May 11, 2011
Plasma nanofabrication: a safer and more environmentally-friendly approach
Advances in nanotechnology have raised increasing concerns related to the production and handling of nanomaterials in the workplace, and the general safety of these substances when exposed to humans, animals and the environment. As researchers in Australia and Canada explain, plasma processing could help to address many of these issues.
Due to their small size, nanomaterials can easily enter into the body systems of living species through inhalation, injection and even skin contact. The figure on the right illustrates possible interactions between these nanomaterials and the surrounding cells and tissues. In many cases, depending on the concentration, size, shape, crystallinity, aggregation and surface chemistry, nanomaterials can disrupt cellular processes and result in cell death, chronic inflammation, and fibrosis.
Researchers at Prof. K Ostrikov's group at CSIRO Materials Science and Engineering and the University of Sydney, Australia, have described the advantages of using plasma-based processes for nanofabrication. Plasma is generally considered as the fourth state of matter along with gas, liquid and solid. It contains a diversity of energetic species including ions, electrons, atoms, excited molecules and charged particles, in contrast to the only neutral species in conventional thermal vapour processing. These energetic species could be deliberately controlled for many fabrication processes, as demonstrated in the emerging areas of nanoscale assembly and deterministic nanofabrication.
The top image illustrates why plasma processing is one of the most promising technologies for the safe fabrication of nanomaterials. Plasma-based technology mostly produces substrate-bound nanomaterials, which are fixed and the possibility of inadvertently exposing them to humans is low. Most of the plasma processes are performed in a confined chamber installed in a clean room or controlled environment. It is clean, in most cases under vacuum, and isolated from the external environment by the reactor chamber, so virtually no toxic gas or liquid chemicals can be exposed to humans. Humans are not exposed to nanomaterials during the synthesis, unless there is an unexpected leakage or failure of the system. Because of their energy efficiency, plasma processes often require a minimum concentration of chemical precursors to nucleate into nanoparticles and do not use organic solvents as many chemical methods do, therefore minimizing safety issues pertained to handling of dangerous gases or other chemicals. In addition, plasma is capable of reforming some very toxic gases and turning them into non-toxic ones, as exemplified by the fabrication of nanocrystalline silicon using silane. Due to the high-temperature processing, plasmas have also been implemented in waste treatment with effective gasification of hazardous wastes and generation of valuable by-products. For these reasons, dry plasma processes are widely considered "green" industrial processes.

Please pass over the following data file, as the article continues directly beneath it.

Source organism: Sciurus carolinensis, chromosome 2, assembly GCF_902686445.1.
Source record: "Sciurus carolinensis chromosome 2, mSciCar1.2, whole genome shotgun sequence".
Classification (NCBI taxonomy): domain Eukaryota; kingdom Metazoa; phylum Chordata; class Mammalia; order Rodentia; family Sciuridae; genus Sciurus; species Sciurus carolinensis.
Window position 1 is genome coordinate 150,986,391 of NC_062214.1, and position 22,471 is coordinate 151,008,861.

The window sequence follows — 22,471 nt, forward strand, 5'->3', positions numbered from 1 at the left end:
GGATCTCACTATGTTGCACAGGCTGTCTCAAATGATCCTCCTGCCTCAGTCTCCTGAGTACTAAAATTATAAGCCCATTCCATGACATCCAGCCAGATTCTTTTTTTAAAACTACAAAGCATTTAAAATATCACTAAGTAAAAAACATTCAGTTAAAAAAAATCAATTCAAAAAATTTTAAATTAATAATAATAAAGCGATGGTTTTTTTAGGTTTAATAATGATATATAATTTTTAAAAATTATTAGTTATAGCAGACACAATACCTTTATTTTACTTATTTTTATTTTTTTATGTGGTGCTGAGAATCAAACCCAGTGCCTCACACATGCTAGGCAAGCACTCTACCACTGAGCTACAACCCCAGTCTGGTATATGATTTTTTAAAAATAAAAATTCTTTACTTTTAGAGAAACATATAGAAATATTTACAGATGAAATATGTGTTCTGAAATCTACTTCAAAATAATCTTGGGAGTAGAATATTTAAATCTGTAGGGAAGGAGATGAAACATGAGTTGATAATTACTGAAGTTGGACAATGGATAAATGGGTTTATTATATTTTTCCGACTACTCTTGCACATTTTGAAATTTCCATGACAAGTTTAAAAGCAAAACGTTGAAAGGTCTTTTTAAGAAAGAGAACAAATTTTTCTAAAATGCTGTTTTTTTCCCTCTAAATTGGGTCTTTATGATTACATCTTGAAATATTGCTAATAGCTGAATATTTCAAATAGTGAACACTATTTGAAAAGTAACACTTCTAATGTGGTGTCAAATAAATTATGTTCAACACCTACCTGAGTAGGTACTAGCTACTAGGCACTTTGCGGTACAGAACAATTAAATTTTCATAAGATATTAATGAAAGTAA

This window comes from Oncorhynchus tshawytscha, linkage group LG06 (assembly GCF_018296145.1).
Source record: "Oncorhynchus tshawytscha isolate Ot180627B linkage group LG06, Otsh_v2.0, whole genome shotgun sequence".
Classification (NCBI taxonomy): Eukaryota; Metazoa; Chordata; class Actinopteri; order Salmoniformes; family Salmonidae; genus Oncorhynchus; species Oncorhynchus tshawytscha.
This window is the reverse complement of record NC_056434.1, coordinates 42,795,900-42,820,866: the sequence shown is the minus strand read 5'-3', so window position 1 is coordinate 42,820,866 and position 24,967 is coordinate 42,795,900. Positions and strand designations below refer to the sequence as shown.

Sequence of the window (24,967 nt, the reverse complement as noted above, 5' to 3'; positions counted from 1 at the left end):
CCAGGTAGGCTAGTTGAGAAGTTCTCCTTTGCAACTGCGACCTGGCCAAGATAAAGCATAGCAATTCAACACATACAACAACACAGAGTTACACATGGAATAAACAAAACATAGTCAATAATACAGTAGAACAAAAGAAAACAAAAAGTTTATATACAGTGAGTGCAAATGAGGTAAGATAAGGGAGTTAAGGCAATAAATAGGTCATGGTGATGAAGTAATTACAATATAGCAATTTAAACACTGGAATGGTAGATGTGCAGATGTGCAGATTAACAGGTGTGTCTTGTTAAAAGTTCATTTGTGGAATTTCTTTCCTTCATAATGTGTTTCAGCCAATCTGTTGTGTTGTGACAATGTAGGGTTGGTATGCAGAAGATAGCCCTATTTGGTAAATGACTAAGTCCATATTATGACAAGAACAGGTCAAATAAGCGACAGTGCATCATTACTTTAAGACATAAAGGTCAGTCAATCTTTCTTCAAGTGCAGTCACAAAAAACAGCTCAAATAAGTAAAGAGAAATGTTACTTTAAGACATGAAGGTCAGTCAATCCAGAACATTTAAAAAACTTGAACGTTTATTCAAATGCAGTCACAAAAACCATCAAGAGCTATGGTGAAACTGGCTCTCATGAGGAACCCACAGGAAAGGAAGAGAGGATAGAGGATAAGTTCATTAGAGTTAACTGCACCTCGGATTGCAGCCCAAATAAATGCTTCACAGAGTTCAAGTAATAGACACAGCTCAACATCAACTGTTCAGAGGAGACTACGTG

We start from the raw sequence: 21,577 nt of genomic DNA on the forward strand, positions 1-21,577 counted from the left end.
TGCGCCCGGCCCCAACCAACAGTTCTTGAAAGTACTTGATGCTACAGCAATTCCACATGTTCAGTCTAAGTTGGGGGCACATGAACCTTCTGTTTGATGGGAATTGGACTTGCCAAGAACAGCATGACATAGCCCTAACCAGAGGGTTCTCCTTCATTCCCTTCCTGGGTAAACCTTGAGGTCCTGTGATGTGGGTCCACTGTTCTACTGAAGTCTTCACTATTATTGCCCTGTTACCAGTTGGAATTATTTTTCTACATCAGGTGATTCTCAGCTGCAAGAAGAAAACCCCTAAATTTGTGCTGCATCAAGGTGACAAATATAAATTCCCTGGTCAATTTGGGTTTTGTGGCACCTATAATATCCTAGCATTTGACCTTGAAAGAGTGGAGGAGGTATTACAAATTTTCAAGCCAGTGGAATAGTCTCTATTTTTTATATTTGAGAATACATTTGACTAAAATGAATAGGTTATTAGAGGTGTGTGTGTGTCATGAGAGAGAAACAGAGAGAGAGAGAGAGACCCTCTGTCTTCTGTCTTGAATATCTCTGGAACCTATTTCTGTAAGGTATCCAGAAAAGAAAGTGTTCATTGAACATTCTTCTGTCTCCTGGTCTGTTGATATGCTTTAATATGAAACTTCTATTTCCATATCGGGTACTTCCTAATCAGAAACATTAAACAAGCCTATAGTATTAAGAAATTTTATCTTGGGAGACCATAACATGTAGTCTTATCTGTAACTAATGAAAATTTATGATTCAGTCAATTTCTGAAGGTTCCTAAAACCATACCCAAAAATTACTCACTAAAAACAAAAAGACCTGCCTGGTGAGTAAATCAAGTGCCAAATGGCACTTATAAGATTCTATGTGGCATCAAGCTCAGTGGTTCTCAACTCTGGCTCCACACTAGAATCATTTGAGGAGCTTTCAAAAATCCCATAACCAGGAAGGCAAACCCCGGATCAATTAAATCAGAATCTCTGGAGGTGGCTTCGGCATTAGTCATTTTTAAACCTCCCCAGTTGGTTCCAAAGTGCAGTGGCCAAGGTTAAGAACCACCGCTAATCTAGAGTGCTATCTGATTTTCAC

Further details can be found in J. Phys. D: Appl. Phys.
• For more perspectives in plasma nanoscience, check out the special issue homepage on IOPscience.
About the author
Dr Zhao Jun Han is an OCE Science Leader Postdoctoral Fellow at CSIRO Materials Science and Engineering, Australia. His research interests include the synthesis, modelling, as well as nanotoxicity aspects of carbon nanotubes. Dr Igor Levchenko, Dr Shailesh Kumar and Dr Phil J Martin are at CSIRO Materials Science and Engineering, Australia. Massoud M A Yajadda, Sam Yick, Dong Han Seo and Prof. Zdenka Kuncic are at the University of Sydney, Australia. Dr Sean Peel is at the University of Toronto, Canada. Prof. Kostya Ostrikov is the OCE Science Leader and Australian Future Fellow at CSIRO Materials Science and Engineering and the University of Sydney, Australia.